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Teachings of Old

By Russ Smith | Posted 3/9/2005

One afternoon last week I scuffled about the Homewood campus of Johns Hopkins, taking a leisurely route on the way to a lunch appointment at the faculty club with a college administrator. In general, I’m not a middle-aged dinosaur who laments the passage of time, figuring it’s a futile exercise to block out a birthday, but seeing all those kids racing off to class, half of whom seemed attached to a cell phone, did make my bones creak a little more.

Arriving a few minutes early, I bumped into an old friend, Rachel, who is now a hostess at the restaurant. While a student at Johns Hopkins, one of my part-time jobs was that of parking attendant at the club, and after the shift was over I’d join the kitchen workers—that’s where I met Rachel—for dinner downstairs. They were a rambunctious lot after work was done and away from the stern mistress upstairs, and they would look the other way when I’d sneak beer from the Tap Room. Rachel and I chatted briefly, asked about mutual acquaintances, shared a “how time flies” moment, and then my dining companions arrived.

In addition to my friend, there was an elderly couple, both in their late 80s, which suddenly made me feel, relatively, like a teenager. It was a fascinating 90 minutes: Ned, a 1940 JHU graduate, and his friend, Kitty, who took her degree at the Maryland Institute in ’42, might’ve been a touch fragile in walking up and down stairs, but their fluency in current local, national, and international news was uplifting and worth aspiring to.

Ned, a retired lawyer who took up sculpting at 79—a late avocation that’s become quite lucrative for him—is an FDR Democrat, which translates to a Joe Lieberman kind of politics, although unlike the Connecticut senator, he’s free to not mince words. Which meant that while he was once an ardent union supporter his current position is that the AFL-CIO is now too partisan and corrupt. And both Ned and Kitty, who at their ages don’t have to worry about the country’s fiscal problems in 2042, chastised the Democratic leadership for not budging an inch on Social Security reform. Ned talked about the dire threat of a dirty bomb smuggled into the United States, although he figured that his home in Frederick was probably a pretty safe haven.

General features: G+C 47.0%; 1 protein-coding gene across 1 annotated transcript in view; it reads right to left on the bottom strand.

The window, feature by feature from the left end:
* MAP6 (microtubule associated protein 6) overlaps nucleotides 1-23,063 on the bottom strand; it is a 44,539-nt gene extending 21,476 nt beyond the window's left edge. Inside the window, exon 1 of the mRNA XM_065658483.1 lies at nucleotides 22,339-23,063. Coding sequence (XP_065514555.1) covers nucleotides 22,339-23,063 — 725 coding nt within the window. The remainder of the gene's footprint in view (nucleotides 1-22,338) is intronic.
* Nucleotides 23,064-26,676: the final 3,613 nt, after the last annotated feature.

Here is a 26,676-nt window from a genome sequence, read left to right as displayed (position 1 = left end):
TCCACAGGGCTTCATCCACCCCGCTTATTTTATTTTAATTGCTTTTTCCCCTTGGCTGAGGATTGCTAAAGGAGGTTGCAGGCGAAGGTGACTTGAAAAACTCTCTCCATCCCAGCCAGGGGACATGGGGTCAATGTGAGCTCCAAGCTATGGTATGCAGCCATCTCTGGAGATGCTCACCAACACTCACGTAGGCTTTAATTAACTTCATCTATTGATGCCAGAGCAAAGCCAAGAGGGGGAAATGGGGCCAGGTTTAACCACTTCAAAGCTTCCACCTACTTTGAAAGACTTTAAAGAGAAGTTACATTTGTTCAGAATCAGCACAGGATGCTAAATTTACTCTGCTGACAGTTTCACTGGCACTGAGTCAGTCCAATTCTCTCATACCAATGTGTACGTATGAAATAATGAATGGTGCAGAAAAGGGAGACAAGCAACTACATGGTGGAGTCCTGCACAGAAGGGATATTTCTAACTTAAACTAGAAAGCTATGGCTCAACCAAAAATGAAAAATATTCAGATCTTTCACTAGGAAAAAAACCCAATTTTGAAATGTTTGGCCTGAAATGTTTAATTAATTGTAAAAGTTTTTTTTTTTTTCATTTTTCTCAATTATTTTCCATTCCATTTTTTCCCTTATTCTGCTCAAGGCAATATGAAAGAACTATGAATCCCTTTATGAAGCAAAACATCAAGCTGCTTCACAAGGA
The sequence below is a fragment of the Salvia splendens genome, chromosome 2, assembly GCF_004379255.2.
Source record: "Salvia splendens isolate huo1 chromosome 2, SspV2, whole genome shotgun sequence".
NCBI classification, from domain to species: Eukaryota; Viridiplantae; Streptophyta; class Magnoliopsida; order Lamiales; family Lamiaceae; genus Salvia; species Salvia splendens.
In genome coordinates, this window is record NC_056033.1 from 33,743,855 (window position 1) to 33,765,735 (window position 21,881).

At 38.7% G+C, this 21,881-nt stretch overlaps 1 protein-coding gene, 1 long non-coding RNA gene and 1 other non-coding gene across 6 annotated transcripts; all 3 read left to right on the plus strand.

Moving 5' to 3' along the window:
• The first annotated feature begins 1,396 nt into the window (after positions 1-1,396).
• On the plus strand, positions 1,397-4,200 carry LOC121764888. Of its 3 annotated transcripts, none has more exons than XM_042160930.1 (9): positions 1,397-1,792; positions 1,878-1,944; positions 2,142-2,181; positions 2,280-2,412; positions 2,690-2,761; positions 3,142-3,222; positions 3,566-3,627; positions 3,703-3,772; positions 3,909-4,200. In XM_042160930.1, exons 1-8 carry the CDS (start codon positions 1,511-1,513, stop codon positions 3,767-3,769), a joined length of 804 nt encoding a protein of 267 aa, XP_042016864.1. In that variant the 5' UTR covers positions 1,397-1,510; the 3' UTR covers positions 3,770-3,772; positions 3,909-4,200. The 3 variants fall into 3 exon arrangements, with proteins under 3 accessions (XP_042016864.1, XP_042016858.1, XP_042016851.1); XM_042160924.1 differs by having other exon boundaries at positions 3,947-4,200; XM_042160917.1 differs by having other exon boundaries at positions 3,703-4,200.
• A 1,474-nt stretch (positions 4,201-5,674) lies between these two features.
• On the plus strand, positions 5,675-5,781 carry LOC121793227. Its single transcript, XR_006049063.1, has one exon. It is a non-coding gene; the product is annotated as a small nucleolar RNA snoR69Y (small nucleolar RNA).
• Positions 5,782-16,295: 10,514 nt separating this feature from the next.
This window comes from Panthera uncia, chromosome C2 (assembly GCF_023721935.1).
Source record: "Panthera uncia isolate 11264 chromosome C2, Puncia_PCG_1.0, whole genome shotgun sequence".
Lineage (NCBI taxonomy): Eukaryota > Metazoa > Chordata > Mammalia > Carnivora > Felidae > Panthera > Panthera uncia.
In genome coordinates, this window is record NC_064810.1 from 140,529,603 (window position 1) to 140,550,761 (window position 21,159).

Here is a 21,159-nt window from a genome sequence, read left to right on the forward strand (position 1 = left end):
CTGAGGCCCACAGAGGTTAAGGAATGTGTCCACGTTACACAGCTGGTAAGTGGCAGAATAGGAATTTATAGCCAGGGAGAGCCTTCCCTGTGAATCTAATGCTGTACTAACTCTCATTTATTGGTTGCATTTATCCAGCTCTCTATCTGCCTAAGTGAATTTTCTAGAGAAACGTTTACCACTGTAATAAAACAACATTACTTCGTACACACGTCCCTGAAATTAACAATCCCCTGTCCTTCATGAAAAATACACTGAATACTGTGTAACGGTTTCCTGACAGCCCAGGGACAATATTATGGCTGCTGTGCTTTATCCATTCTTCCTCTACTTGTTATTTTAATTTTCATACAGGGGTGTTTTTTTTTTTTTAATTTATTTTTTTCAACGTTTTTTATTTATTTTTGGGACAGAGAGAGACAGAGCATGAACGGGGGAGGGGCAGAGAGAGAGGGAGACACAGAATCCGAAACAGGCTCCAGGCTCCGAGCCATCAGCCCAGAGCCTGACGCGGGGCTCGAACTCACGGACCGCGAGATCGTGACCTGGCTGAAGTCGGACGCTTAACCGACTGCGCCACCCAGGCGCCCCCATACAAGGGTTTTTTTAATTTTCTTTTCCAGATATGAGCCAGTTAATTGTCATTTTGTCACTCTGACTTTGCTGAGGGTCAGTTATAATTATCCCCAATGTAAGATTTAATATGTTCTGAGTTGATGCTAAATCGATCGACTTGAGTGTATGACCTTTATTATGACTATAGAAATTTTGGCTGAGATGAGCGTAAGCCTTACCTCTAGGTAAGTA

This was definitely an old-school Maryland pair, typified by the ordering of a Manhattan before lunch and then switching to iced tea, and not considering anything on the menu but crab cakes. Ned, in a four-way conversation about the outsourcing of jobs—my mention of using a 1-800 Citibank number to request a new credit card and talking to a man in India set it off—was in a little snit about the lack of service he’d received that morning at a nearby JCPenney. He recounted the frustration of not finding a cashier to take his money. He also spoke fondly about the old Emerson and Rennert hotels in downtown Baltimore, the lifting of Prohibition, and the phone number of his Eastern Shore childhood home, which was simply “999.”

What struck me, after about an hour of conversation, was that kids today, in both public and private schools, could benefit enormously from occasional visits from such vital senior citizens. Ned engaged me about the merits of recent biographies he’s read—Ron Chernow’s Alexander Hamilton and Joseph Ellis’ His Excellency: George Washington stood out—and laughed as he imagined how the iconic Founding Fathers would fare in today’s ruthless media environment. When he told a story about a lecture he once received in eighth grade from a Latin and Greek teacher, it was a stark and troubling example of just how far education has devolved in the 21st-century United States. Forget Latin and Greek—that battle was lost a generation ago, and it’s worth arguing that a reasonable knowledge of Spanish is more valuable now—and think about basic facts learned in school that are now considered quaint. Like who fought in the Battle of New Orleans or the date Alaska was admitted to the Union.

A posse of literate octogenarians speaking at different Maryland schools each week would be an inexpensive and valuable resource to historically impoverished students (and, regrettably, far too many teachers) today. When a man or woman reaches a certain age, there’s little fear of speaking frankly, and it’s probably the case that curious kids, after an initial period of adjustment, would respect their guests and listen to their life stories. Consider Ned: Born while Woodrow Wilson was still president, he lived in a segregated Maryland, remembers when residents dressed up to go to downtown stores, fought in World War II, was a successful attorney during the Cold War years, and was in early middle age before the Orioles started playing baseball here.

Not surprisingly, both Ned and Kitty have little knowledge of e-mail or computers and haven’t the foggiest about celebrity-murder trials or the marital breakup of Brad Pitt and Jennifer Aniston. But they do read newspapers, keeping informed about the government’s business, and are breathing history books.

This sort of readily available resource shouldn’t be denied Maryland’s haphazardly educated students.

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